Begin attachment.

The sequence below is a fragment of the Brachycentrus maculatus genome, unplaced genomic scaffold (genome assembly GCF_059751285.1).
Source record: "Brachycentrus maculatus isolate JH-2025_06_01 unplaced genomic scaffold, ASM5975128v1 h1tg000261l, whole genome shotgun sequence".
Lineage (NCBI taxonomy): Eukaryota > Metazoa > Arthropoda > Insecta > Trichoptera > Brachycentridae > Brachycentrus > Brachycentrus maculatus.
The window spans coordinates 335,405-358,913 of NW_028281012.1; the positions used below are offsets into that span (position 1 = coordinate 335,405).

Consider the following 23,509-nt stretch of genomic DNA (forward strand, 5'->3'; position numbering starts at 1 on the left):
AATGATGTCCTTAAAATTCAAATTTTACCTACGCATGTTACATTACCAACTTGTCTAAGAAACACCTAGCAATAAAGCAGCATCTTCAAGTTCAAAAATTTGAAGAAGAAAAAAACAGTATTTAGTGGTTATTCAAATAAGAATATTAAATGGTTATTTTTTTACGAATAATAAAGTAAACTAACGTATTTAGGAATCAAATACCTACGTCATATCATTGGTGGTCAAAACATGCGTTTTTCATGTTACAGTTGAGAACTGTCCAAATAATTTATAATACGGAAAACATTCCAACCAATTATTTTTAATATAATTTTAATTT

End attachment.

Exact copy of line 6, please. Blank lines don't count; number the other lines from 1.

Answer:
AATGATGTCCTTAAAATTCAAATTTTACCTACGCATGTTACATTACCAACTTGTCTAAGAAACACCTAGCAATAAAGCAGCATCTTCAAGTTCAAAAATTTGAAGAAGAAAAAAACAGTATTTAGTGGTTATTCAAATAAGAATATTAAATGGTTATTTTTTTACGAATAATAAAGTAAACTAACGTATTTAGGAATCAAATACCTACGTCATATCATTGGTGGTCAAAACATGCGTTTTTCATGTTACAGTTGAGAACTGTCCAAATAATTTATAATACGGAAAACATTCCAACCAATTATTTTTAATATAATTTTAATTT